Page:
Then is when the stipulations come in. The driver has to drive the speed limit--if he or she speeds, it discounts the experiment. Okay, and none of us are swimmers, so the swimmer can pick between flippers or a life jacket. Alright, well there has to be someone from the "swimmer" team who rides with the driver to make sure they don't speed. And a "car" person has to ride over on chase-boat to make sure the swimmer doesn't just get in the boat. The particulars worked themselves out. Now, all they needed was a swimmer.

At this particular time, summer 1996, I had found running. I was running and lifting weights regularly, while Hanks and most the rest of the crew, were barguing. It helped that I was working nights, away from their inebriated charms until the kitchen closed.

So by virtue of being in shape, I became the swimmer. I am not a swimmer. I always passed the swimming test at the Tred Avon Yacht Club's sailing class by treading water for 20 minutes, but the motivation for that was not to look like a dork having to wear a life jacket all summer.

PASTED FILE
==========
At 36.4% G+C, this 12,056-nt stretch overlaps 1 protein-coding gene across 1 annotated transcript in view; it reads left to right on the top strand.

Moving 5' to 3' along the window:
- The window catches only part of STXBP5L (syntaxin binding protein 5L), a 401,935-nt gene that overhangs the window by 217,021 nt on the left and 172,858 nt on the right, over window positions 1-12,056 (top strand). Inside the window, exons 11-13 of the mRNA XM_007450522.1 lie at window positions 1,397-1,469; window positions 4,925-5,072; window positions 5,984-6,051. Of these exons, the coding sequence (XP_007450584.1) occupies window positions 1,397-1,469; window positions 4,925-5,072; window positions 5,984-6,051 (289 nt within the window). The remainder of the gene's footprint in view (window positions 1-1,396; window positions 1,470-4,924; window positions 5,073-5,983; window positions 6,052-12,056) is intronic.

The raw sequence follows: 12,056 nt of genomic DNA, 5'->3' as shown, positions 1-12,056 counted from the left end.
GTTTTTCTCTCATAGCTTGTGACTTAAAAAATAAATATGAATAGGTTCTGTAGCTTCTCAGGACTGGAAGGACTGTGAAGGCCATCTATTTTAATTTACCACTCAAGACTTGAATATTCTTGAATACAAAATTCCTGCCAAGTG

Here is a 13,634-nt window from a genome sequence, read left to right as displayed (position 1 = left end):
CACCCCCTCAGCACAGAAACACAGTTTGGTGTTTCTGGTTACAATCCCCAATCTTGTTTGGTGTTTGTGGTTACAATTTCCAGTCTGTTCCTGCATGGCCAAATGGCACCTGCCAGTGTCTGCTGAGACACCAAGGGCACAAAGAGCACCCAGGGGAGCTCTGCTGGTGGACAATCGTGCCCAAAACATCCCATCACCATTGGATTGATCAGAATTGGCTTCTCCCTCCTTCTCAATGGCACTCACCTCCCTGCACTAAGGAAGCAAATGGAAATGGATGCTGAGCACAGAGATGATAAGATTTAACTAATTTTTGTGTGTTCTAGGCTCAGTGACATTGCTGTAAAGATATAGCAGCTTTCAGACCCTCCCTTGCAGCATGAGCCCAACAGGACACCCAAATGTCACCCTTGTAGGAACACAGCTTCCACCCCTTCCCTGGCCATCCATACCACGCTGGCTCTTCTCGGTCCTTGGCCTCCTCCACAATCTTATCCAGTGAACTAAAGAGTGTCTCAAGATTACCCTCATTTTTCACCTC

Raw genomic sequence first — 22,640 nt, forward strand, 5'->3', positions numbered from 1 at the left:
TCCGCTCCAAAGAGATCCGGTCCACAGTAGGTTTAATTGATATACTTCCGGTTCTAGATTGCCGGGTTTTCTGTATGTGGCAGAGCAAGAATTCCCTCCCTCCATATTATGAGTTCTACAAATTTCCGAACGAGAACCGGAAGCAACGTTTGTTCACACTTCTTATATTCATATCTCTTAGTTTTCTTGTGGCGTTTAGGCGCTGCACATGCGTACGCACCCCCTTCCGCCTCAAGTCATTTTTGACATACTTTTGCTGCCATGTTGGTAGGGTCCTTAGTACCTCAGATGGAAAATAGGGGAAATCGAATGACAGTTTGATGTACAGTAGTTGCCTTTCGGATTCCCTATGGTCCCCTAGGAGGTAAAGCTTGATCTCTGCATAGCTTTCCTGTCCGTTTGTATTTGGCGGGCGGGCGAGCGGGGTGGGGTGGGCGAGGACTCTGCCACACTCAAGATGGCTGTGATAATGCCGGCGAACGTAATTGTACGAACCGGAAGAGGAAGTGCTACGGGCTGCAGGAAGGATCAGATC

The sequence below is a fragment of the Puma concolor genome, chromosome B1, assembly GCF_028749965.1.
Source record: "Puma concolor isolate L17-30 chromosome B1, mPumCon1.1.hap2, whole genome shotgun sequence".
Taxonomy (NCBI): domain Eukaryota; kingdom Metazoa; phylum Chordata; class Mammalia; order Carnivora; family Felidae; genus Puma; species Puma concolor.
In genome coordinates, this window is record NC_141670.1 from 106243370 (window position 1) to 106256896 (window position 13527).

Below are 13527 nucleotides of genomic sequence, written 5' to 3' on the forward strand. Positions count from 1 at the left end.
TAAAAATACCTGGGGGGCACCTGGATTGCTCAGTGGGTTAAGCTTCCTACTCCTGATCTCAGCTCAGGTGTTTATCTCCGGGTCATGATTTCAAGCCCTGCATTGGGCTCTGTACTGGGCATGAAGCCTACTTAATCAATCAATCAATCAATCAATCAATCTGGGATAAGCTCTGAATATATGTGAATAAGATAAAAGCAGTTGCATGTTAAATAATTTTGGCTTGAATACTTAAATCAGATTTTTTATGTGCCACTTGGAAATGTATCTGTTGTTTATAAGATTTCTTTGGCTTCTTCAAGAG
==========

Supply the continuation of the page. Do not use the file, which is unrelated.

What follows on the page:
Knowing that I was going to have to swim, I did what most people would do: went to swim. At the YMCA pool, since there were fewer jellyfish. You can imagine my surprise to learn that one mile in the Y pool was something like 18 laps or 36 lengths of the pool. Holy crap. In my one swimming trip to the Y, I don't think I swam a full mile. I kept running and lifting, and hoped general fitness and flippers would get the job done.

August 23, 1996

It was a breezy, warm summer evening. A Friday. The wind and tide were strong moving east (towards Easton). Board shorts and flippers vs. a Nissan Altima. If memory serves, Bo Manuel was selected as the "swimmer" to accompany Hanks as the driver. Eric Abell's Wahoo was loaded with Bud 10 oz cans and a handful of people as the chase-boat.

Funny thing, Oxford being a small town: people heard about the race. Local fixtures and bar-goers Ed and Helen Thieler were out in their boat. Henry Hale and the Oxford Fire Department brought a crew in their boat. And my parents had a boat full. We had a fleet following the swimmer across!